In Paradise Lost, how does Milton make Satan an attractive character?


Paradise Lost

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gbeatty's profile pic

Posted on (Answer #1)

Milton makes Satan attractive by three general routes:
He makes Satan sympathetic. (We see and feel his suffering.)
Satan stands up for autonomy. He's not going to be told what he should do; he's going to do what he wants to do, even if it means going to hell. There's a powerful modern/Romantic appeal there.
He gives Satan pride. This is related to his desire for autonomy. Satan is so proud of who he is that he will stand up for it even when he's going to lose. There's something to admire there.


julierunacres's profile pic

Posted on (Answer #2)

The chief way that Milton makes Satan attractive as a character is by giving him 'depth': that is, he has the characteristics that we recognise in ourselves, as fallen human beings. Milton's God, by contrast, though just and good, seems remote and intimidating.
The attractiveness of Milton's Satan has caused problems for many readers. But of course, if evil were repellent, it would not be tempting.
Over the course of the poem, we see Satan in many guises: as a charismatic military leader, a skilled rhetorician, a cunning strategist, even as a kind of courtly lover (look at his overtures to Eve in Book 9). We also see him in the depths of despair, when he recognises the futility of his vengeful campaign against God. To read the poem we need to be active in seeing how Milton manipulates our response to Satan. As soon as we are seduced by his rhetoric and apparent logic, Milton points us to the extent of his deception, and his self-deception. So, although Milton makes Satan attractive, he also gives us the means to see that attractiveness as delusion.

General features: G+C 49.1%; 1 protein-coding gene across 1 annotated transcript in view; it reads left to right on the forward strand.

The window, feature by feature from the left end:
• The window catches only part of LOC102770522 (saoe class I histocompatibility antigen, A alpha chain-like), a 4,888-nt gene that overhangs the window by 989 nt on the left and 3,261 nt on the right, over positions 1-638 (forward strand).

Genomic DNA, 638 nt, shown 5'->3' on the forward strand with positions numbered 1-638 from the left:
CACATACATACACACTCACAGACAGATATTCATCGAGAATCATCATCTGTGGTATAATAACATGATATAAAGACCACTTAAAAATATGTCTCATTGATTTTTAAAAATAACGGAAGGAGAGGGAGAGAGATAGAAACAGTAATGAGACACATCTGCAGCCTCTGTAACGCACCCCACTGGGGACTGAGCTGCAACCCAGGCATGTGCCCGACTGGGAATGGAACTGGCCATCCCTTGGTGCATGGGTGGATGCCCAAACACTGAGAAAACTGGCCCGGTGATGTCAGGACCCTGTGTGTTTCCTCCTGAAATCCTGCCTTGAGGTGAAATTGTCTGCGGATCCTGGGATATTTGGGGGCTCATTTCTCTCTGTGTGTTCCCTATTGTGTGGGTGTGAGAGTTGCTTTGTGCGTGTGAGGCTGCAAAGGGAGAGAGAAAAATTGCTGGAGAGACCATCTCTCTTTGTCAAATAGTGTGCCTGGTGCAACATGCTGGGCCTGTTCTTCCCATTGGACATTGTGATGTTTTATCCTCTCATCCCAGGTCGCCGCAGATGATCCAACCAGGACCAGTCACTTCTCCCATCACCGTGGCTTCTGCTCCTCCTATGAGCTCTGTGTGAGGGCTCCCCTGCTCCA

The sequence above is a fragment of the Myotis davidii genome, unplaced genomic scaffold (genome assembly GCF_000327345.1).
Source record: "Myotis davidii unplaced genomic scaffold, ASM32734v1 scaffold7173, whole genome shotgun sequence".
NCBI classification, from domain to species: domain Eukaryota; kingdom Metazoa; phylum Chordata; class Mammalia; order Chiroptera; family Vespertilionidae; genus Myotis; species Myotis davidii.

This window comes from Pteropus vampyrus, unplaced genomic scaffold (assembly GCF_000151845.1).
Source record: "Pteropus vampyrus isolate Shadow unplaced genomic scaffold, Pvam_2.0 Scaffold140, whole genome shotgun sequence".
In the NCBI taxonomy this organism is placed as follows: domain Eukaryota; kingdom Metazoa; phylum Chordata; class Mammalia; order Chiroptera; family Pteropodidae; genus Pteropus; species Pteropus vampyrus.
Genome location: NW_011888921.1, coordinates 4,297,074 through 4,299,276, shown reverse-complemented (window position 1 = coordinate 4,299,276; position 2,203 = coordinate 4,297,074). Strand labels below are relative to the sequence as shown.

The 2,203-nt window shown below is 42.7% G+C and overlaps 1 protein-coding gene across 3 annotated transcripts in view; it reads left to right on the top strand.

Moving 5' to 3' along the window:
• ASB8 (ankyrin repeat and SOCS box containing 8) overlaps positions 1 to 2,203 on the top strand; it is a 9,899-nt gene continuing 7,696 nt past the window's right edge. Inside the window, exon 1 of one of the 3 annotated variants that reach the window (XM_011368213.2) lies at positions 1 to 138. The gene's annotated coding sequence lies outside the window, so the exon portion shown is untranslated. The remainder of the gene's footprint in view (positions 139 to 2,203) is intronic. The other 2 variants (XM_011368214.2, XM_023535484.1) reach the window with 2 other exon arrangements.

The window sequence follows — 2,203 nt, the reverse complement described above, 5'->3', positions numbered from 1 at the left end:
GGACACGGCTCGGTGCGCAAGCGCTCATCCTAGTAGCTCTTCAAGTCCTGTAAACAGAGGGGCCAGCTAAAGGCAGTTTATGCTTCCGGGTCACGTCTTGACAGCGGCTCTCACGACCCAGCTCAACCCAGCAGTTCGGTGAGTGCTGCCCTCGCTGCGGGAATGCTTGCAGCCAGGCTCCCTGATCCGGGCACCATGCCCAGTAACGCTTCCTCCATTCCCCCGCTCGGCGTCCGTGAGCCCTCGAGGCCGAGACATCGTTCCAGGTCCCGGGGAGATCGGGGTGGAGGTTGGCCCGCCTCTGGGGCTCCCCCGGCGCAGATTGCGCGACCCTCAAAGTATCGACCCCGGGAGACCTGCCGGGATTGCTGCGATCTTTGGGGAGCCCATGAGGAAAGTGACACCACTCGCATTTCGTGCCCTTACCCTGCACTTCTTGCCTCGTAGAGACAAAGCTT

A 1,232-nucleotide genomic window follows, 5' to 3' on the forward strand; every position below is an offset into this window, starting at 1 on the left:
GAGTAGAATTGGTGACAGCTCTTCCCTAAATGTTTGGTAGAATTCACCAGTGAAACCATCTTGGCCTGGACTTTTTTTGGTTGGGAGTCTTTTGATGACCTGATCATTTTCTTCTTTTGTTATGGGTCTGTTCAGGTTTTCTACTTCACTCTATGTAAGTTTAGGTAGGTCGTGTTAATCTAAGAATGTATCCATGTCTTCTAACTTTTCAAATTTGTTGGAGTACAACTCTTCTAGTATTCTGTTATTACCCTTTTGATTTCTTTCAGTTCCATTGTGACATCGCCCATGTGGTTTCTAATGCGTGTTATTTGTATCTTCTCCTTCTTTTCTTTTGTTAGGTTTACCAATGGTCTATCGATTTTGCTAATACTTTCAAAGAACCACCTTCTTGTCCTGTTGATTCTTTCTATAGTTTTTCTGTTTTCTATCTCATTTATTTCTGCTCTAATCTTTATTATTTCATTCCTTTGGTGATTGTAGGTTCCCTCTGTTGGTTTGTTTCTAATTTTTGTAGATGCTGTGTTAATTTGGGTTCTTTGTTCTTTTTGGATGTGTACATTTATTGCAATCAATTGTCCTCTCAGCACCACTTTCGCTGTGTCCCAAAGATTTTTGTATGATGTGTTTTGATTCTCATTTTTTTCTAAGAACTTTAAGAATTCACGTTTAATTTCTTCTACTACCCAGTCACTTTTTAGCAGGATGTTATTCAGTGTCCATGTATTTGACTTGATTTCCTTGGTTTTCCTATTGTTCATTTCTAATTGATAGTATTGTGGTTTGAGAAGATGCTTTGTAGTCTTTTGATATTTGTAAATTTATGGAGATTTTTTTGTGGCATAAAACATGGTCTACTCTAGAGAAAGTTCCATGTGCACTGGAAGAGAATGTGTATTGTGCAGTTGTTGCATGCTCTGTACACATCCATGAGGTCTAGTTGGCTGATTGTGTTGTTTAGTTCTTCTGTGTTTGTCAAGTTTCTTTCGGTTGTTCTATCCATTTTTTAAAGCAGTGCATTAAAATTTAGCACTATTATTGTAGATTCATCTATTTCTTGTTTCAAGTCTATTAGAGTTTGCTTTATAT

benjammin412's profile pic

Posted on (Answer #3)

I think it is important to note that Milton is not the only source that renders Satan as an attractive character. This is Biblical. In the book of Isaiah, Lucifer is addressed as the Day Star, and 2 Corinthians says that "even Satan disguises himself as an angel of light." Milton makes Satan attractive because he has to in order to remain true to the Bible. Doesn't it make perfect sense that the Great Deceiver would pose as a magnificent and beautiful creature, when deep down, he is the essence of evil. Milton says that he is "clothed with transcendent brightness." (line 86) If Satan is truly as seductive as he is supposed to be, then he must be attractive. It is essential.

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